Meanwhile, it seemed like young Jefry Rodriguez [2] was about to come apart like a cheap watch. He kept falling behind hitter after hitter as the Met batters pushed him deeper into counts and scrutinized his entire arsenal, like burglars sizing up a property’s defenses. Surely Rodriguez would get ambushed this inning. No, this inning. Hmm, OK, but surely it will be this inning. I already knew it would be none of those innings, but it was still strange to see him escape the reckoning that always seemed to be at hand.

As for Matz, he finally cracked in the sixth, letting in a run on a Juan Soto [3] grounder too slow to interrupt Trea Turner [4]‘s dash home, but he departed down just 1-0. Going to the top of the eighth, the game was still a pitcher’s duel, a nail-biter with another plot twist or two likely and plenty of reasons to be hopeful as a Mets fan. Maybe Todd Frazier [5] would run into another one. Maybe Wilmer Flores [6] would play late-inning hero. Perhaps Jose Bautista [7] had another bat flip in him. Perhaps the coming of Tomas Nido [8] was nigh.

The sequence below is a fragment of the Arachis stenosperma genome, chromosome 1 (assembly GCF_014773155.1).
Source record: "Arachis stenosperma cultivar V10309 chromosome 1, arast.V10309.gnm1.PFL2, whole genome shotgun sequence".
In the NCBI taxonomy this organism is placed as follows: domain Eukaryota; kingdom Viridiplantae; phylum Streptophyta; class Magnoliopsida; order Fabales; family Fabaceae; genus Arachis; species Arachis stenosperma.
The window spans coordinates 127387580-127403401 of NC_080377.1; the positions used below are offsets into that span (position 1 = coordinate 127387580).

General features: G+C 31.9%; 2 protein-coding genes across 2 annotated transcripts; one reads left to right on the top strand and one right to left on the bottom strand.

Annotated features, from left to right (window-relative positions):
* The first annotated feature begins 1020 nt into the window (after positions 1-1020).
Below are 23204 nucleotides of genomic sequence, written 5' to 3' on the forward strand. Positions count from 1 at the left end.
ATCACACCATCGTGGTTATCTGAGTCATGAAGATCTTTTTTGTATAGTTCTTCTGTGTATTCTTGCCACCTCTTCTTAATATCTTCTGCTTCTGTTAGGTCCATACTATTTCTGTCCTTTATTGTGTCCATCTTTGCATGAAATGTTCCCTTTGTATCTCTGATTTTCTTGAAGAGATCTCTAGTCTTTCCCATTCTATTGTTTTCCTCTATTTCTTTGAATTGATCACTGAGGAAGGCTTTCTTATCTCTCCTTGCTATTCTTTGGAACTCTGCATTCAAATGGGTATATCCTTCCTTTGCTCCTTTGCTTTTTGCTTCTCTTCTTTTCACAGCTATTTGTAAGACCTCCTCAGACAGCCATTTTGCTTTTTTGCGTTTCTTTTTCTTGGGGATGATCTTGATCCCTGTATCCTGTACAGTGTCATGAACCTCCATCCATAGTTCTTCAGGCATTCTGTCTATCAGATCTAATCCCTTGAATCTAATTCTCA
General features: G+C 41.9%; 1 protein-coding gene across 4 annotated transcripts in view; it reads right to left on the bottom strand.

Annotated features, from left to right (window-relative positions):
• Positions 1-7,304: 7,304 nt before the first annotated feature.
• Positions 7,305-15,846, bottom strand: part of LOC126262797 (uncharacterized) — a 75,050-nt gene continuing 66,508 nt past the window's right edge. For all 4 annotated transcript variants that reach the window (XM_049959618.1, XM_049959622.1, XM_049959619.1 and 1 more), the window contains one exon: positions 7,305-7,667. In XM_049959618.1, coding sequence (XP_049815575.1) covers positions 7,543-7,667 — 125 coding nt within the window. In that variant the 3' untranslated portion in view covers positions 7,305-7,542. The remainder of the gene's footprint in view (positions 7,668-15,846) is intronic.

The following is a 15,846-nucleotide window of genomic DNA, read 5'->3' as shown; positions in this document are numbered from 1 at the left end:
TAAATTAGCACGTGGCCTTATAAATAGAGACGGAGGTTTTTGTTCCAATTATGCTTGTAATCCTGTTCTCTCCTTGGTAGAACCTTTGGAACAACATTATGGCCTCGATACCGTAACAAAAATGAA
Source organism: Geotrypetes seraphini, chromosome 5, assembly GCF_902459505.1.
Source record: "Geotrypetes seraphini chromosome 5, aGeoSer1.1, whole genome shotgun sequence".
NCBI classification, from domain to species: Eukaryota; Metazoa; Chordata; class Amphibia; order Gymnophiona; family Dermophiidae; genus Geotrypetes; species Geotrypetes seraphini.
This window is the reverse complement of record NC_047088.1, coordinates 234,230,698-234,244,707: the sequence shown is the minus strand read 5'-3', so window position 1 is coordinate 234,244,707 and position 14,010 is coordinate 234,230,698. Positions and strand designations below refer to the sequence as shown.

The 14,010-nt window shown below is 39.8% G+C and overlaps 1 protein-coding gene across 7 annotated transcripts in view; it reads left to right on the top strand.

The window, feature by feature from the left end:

I knew none of that was going to happen — and not in that Doomed Mets Fan way of knowing, but the less mythic variant where the game was over and I’d seen the final score. But it was still bizarre to be at the top of the precipice, aware that one kind of game was about to turn into a very different kind.

The kind where your team’s relievers are out there on the mound for nearly half an hour — and then nearly as long in the ninth. Yeah, that kind.